Communication success – does it pass the Jim Rohn test?

 In communication

At his “Best Year Ever” weekend retreat, business philosopher and teacher Jim Rohn famously offered two pieces of advice on communication success.

“First you’ve got to have something to say. Then you’ve got to say it well.”

Sounds simple but there’s actually a lot behind what he said.

Having something to say

How often have you waffled a response in a meeting to a question because you started talking before working out out what to say? (Sort of like building an airplane whilst flying it…) Or started writing a document first without thinking about what should go in it or the specific point you wanted the reader to get?

A lot of us tend to do this in business because it’s the easy way out. Particularly when we have managers breathing down our necks asking when it will be ready.

Yet this communication piece “waffling” can turn away an audience by boring or even annoying them. Or confusing them enough to do the wrong thing despite the best intentions. It does not lead to communication success.

When Jim Rohn innocuously said you first need to have something to say, I believe he was referring to the substance that sits behind something you are saying or writing. It involves all the strategic thinking that goes into crafting a message that is “something” to say or write about. That includes activities like clarifying a purpose, understanding the audience, choosing the best medium and drawing on the right mix of subject matter.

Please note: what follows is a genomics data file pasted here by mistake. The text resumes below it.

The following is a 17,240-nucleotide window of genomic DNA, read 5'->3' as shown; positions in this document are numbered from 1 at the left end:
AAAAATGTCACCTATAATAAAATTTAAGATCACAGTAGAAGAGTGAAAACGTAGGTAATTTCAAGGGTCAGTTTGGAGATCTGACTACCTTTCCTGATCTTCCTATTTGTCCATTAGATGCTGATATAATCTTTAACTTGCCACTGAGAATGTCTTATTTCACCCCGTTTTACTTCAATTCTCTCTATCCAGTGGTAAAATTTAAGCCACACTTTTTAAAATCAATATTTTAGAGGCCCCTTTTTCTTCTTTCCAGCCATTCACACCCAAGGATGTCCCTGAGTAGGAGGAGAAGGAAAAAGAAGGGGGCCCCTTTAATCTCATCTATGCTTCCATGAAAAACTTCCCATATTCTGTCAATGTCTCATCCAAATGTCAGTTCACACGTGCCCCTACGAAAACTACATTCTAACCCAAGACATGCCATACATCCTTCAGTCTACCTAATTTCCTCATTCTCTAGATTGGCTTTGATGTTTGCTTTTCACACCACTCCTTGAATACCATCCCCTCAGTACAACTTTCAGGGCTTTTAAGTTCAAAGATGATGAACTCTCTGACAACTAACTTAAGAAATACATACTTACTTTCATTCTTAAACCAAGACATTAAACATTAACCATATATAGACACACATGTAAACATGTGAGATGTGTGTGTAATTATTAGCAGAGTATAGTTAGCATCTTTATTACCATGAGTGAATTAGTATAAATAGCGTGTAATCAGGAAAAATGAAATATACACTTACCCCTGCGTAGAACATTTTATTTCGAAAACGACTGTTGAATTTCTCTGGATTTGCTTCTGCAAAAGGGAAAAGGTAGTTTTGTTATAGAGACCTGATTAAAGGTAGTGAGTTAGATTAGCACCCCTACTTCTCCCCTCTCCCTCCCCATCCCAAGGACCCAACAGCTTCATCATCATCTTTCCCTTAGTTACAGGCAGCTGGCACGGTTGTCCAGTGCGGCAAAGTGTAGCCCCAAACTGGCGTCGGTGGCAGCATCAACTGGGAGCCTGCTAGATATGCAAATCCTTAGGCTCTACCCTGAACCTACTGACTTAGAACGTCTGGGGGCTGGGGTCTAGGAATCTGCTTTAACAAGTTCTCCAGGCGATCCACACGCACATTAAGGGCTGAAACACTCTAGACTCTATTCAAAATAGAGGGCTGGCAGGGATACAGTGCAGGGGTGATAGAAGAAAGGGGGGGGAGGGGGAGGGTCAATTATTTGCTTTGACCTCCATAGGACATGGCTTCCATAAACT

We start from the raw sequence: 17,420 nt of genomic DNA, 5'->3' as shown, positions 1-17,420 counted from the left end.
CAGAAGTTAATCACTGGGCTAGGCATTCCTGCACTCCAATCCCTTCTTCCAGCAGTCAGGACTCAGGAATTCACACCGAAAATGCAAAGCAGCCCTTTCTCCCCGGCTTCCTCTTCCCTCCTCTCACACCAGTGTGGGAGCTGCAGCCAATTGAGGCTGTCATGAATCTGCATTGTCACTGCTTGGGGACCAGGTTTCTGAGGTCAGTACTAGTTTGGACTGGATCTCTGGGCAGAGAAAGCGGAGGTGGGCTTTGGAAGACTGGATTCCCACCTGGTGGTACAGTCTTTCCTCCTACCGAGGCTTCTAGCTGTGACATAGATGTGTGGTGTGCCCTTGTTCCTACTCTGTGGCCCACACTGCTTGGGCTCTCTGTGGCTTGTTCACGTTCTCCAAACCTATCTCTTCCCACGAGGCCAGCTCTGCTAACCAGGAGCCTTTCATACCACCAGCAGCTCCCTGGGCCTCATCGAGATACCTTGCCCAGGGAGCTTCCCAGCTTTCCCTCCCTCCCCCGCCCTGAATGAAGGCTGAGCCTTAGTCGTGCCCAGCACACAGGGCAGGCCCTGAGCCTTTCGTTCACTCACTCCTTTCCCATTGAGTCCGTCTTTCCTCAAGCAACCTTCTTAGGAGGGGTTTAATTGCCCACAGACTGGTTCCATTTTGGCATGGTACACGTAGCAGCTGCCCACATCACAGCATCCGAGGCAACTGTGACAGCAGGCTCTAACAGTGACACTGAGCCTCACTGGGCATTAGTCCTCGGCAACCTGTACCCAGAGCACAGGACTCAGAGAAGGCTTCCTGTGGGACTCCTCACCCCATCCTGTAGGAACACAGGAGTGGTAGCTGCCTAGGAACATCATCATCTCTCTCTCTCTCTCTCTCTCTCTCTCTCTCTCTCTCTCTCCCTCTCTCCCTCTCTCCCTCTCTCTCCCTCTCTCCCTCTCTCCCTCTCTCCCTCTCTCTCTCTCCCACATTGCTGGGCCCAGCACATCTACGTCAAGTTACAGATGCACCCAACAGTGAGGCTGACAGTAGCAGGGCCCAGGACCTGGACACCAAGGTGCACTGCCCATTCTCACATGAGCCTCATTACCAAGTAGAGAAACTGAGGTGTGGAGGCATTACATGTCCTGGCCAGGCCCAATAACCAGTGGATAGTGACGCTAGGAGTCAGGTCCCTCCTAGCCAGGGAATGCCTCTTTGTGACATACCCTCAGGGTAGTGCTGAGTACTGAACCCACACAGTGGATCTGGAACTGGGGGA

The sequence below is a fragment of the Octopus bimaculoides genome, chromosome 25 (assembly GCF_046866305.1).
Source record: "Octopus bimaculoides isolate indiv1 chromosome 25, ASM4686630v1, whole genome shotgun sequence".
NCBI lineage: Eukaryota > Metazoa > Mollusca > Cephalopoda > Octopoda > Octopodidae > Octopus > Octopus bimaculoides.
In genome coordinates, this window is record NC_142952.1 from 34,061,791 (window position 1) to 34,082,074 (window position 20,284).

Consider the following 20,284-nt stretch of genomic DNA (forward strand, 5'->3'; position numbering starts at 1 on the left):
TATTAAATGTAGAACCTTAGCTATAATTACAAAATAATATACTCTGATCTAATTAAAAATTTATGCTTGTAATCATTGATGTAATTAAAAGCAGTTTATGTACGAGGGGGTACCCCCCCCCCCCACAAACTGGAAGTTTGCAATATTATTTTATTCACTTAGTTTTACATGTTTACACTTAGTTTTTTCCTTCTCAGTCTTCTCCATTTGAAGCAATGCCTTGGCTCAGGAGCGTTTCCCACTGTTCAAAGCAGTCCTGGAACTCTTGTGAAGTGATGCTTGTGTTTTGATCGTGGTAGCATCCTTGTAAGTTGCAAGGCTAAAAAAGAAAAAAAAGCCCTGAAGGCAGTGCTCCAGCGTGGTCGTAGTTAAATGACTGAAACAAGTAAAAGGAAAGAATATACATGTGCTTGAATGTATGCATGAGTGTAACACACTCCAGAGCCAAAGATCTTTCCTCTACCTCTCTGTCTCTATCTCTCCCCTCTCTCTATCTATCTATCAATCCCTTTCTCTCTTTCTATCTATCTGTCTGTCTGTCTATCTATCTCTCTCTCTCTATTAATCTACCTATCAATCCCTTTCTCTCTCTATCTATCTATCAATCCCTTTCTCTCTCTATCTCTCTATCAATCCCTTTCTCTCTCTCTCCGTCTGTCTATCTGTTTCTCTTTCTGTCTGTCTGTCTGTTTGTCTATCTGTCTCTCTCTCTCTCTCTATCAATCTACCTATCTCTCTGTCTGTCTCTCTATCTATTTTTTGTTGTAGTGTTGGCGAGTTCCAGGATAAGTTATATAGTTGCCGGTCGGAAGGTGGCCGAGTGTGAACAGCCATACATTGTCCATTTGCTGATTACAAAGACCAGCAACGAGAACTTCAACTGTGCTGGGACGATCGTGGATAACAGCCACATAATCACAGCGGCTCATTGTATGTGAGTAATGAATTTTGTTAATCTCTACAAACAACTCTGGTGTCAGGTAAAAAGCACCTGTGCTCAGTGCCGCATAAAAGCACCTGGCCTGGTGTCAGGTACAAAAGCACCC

But how do you get to the point of having something of substance to say?

You simply need to dedicate up-front time to gather the right information that will help you craft a message that supports your purpose, speaks to the right audience, uses the right medium and contains relevant and appropriate content.

The amount of time you spend is relevant to the size and importance of the message or piece of comms. I’ve sat in meetings for hours working out specific messaging for critical comms. And just moments for shorter, less important messages.

The nature of business today is that we are expected to produce instant fixes to all sorts of problems. That attitude flows into comms where we are expected to start writing or speaking immediately. So it actually feels difficult taking time to plan and think because it’s difficult to quantify or make tangible.

But believe me when I say you’ll save loads of time when you plan out a message that’s worth delivering.

Saying it well for communication success